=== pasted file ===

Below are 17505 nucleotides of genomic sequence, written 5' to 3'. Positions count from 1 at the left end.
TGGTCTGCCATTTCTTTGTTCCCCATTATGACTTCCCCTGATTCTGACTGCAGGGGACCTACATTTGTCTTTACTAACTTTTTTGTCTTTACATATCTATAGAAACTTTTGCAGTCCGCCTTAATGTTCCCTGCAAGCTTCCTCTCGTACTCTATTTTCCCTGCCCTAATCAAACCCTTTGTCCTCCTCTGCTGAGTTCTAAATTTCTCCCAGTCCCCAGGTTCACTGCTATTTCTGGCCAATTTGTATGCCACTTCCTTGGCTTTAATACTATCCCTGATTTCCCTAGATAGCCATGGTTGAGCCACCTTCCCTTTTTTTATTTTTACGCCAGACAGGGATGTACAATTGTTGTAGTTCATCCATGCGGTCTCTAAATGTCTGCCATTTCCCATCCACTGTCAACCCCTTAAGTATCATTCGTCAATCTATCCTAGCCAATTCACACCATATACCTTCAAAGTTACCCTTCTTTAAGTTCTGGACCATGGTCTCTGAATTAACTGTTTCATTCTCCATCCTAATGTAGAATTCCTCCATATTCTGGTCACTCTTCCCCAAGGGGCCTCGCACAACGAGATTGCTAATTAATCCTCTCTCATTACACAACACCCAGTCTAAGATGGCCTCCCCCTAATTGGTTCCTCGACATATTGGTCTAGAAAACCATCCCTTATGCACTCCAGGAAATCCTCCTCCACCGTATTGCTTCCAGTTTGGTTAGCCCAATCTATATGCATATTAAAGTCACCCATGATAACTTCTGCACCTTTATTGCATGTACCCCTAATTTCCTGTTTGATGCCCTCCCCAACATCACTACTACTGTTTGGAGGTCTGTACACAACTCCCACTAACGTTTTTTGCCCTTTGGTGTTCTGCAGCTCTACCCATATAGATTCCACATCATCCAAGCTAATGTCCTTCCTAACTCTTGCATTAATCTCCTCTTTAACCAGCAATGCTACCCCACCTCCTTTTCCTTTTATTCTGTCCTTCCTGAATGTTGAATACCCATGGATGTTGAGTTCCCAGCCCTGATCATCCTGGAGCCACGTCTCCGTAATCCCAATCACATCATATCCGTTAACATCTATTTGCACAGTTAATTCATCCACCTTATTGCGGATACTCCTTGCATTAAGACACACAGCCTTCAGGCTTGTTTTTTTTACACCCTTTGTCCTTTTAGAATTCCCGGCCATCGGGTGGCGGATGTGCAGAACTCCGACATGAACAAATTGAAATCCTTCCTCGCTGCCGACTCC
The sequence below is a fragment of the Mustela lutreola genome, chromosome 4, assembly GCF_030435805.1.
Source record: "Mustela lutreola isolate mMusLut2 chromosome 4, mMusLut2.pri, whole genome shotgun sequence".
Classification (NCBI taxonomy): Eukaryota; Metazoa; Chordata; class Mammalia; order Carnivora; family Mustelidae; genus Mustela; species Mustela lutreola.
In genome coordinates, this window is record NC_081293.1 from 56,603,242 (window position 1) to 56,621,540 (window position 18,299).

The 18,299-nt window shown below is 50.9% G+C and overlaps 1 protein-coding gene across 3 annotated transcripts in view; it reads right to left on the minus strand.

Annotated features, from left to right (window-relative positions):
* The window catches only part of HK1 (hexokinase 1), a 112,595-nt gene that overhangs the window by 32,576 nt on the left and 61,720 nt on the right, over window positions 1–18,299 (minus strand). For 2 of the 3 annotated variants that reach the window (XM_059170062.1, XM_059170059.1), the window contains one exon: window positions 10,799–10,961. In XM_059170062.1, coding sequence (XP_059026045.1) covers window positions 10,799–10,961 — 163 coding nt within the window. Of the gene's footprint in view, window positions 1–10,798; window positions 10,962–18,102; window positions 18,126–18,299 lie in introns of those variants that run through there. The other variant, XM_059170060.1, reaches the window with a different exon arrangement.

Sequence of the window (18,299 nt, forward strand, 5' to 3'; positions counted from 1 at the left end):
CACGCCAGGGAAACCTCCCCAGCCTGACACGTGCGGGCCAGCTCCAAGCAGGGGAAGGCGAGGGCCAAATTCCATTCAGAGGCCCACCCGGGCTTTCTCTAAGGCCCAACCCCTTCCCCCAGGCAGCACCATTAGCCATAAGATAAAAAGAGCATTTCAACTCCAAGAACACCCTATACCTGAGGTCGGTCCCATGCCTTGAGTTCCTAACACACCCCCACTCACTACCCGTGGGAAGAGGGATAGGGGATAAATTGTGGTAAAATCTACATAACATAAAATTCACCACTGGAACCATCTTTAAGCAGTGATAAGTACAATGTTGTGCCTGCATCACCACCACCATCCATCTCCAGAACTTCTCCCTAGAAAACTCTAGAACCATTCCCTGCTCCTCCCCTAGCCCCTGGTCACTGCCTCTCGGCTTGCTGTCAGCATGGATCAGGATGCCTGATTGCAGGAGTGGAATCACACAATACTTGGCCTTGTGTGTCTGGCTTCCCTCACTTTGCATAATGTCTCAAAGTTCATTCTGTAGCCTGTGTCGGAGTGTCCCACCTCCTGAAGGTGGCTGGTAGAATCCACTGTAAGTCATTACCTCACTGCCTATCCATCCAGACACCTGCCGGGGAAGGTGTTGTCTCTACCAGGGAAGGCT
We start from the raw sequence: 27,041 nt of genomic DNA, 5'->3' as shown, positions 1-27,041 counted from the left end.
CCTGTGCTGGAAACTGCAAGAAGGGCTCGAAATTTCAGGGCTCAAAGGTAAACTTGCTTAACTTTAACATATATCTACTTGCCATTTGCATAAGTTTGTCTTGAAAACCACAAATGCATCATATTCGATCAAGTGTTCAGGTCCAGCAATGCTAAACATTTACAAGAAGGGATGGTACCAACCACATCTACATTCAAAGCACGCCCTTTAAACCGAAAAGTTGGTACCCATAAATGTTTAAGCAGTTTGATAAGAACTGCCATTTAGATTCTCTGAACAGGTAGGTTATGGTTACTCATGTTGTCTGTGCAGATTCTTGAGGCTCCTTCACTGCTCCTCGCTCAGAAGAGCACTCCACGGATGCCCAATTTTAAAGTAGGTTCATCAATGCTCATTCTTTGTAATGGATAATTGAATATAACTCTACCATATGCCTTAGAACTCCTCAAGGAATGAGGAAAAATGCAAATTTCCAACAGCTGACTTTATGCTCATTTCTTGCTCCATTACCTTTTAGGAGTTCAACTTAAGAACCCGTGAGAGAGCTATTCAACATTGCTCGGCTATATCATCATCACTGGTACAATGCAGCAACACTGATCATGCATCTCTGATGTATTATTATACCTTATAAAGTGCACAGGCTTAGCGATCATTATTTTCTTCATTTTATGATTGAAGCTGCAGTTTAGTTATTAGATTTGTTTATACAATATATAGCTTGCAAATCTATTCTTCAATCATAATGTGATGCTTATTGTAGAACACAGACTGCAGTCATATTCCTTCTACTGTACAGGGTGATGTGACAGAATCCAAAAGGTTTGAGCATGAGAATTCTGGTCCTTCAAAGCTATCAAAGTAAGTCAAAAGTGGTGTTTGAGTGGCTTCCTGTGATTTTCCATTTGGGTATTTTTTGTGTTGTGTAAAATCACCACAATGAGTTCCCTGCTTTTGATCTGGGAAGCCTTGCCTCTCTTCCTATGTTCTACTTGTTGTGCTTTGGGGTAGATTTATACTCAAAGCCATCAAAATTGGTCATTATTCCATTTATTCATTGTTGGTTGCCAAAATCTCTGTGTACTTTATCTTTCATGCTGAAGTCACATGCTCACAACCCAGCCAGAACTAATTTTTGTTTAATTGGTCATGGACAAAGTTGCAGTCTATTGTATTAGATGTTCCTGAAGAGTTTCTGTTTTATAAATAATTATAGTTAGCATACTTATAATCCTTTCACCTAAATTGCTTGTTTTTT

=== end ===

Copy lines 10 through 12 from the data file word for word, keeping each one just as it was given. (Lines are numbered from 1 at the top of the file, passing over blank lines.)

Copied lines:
Sequence of the window (18,299 nt, forward strand, 5' to 3'; positions counted from 1 at the left end):
CACGCCAGGGAAACCTCCCCAGCCTGACACGTGCGGGCCAGCTCCAAGCAGGGGAAGGCGAGGGCCAAATTCCATTCAGAGGCCCACCCGGGCTTTCTCTAAGGCCCAACCCCTTCCCCCAGGCAGCACCATTAGCCATAAGATAAAAAGAGCATTTCAACTCCAAGAACACCCTATACCTGAGGTCGGTCCCATGCCTTGAGTTCCTAACACACCCCCACTCACTACCCGTGGGAAGAGGGATAGGGGATAAATTGTGGTAAAATCTACATAACATAAAATTCACCACTGGAACCATCTTTAAGCAGTGATAAGTACAATGTTGTGCCTGCATCACCACCACCATCCATCTCCAGAACTTCTCCCTAGAAAACTCTAGAACCATTCCCTGCTCCTCCCCTAGCCCCTGGTCACTGCCTCTCGGCTTGCTGTCAGCATGGATCAGGATGCCTGATTGCAGGAGTGGAATCACACAATACTTGGCCTTGTGTGTCTGGCTTCCCTCACTTTGCATAATGTCTCAAAGTTCATTCTGTAGCCTGTGTCGGAGTGTCCCACCTCCTGAAGGTGGCTGGTAGAATCCACTGTAAGTCATTACCTCACTGCCTATCCATCCAGACACCTGCCGGGGAAGGTGTTGTCTCTACCAGGGAAGGCT
We start from the raw sequence: 27,041 nt of genomic DNA, 5'->3' as shown, positions 1-27,041 counted from the left end.